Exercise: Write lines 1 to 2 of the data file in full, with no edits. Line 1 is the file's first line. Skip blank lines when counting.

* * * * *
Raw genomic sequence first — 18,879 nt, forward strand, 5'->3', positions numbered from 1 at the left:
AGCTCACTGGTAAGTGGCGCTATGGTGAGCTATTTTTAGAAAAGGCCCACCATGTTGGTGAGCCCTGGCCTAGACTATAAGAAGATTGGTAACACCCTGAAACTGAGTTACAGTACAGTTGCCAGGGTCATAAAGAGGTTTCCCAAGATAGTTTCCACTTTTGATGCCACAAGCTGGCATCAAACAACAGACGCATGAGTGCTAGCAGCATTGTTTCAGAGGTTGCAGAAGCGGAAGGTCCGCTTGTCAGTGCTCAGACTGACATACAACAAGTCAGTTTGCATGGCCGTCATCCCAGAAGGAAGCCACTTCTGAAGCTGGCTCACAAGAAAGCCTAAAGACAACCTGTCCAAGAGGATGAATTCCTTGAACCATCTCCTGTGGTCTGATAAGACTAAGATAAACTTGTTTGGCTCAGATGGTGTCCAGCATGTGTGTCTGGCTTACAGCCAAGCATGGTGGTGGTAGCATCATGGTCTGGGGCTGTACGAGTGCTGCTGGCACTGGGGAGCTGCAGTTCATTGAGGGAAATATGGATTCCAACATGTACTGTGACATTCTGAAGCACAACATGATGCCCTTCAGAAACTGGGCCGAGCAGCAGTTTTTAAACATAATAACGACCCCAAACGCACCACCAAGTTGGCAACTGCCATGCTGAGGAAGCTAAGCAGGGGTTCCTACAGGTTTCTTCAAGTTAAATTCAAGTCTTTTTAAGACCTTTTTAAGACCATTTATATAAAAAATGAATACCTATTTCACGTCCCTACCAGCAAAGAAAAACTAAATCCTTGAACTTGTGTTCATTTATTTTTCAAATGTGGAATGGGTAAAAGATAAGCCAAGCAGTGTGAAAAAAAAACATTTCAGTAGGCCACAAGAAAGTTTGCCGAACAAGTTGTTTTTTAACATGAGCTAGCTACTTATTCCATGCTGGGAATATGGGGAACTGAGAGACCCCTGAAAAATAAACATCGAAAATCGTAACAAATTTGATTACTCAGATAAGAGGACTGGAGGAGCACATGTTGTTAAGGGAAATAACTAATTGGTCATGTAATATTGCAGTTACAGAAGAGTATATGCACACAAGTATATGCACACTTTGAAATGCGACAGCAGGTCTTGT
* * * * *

Raw genomic sequence first — 18,879 nt, forward strand, 5'->3', positions numbered from 1 at the left:
AGCTCACTGGTAAGTGGCGCTATGGTGAGCTATTTTTAGAAAAGGCCCACCATGTTGGTGAGCCCTGGCCTAGACTATAAGAAGATTGGTAACACCCTGAAACTGAGTTACAGTACAGTTGCCAGGGTCATAAAGAGGTTTCCCAAGATAGTTTCCACTTTTGATGCCACAAGCTGGCATCAAACAACAGACGCATGAGTGCTAGCAGCATTGTTTCAGAGGTTGCAGAAGCGGAAGGTCCGCTTGTCAGTGCTCAGACTGACATACAACAAGTCAGTTTGCATGGCCGTCATCCCAGAAGGAAGCCACTTCTGAAGCTGGCTCACAAGAAAGCCTAAAGACAACCTGTCCAAGAGGATGAATTCCTTGAACCATCTCCTGTGGTCTGATAAGACTAAGATAAACTTGTTTGGCTCAGATGGTGTCCAGCATGTGTGTCTGGCTTACAGCCAAGCATGGTGGTGGTAGCATCATGGTCTGGGGCTGTACGAGTGCTGCTGGCACTGGGGAGCTGCAGTTCATTGAGGGAAATATGGATTCCAACATGTACTGTGACATTCTGAAGCACAACATGATGCCCTTCAGAAACTGGGCCGAGCAGCAGTTTTTAAACATAATAACGACCCCAAACGCACCACCAAGTTGGCAACTGCCATGCTGAGGAAGCTAAGCAGGGGTTCCTACAGGTTTCTTCAAGTTAAATTCAAGTCTTTTTAAGACCTTTTTAAGACCATTTATATAAAAAATGAATACCTATTTCACGTCCCTACCAGCAAAGAAAAACTAAATCCTTGAACTTGTGTTCATTTATTTTTCAAATGTGGAATGGGTAAAAGATAAGCCAAGCAGTGTGAAAAAAAAACATTTCAGTAGGCCACAAGAAAGTTTGCCGAACAAGTTGTTTTTTAACATGAGCTAGCTACTTATTCCATGCTGGGAATATGGGGAACTGAGAGACCCCTGAAAAATAAACATCGAAAATCGTAACAAATTTGATTACTCAGATAAGAGGACTGGAGGAGCACATGTTGTTAAGGGAAATAACTAATTGGTCATGTAATATTGCAGTTACAGAAGAGTATATGCACACAAGTATATGCACACTTTGAAATGCGACAGCAGGTCTTGT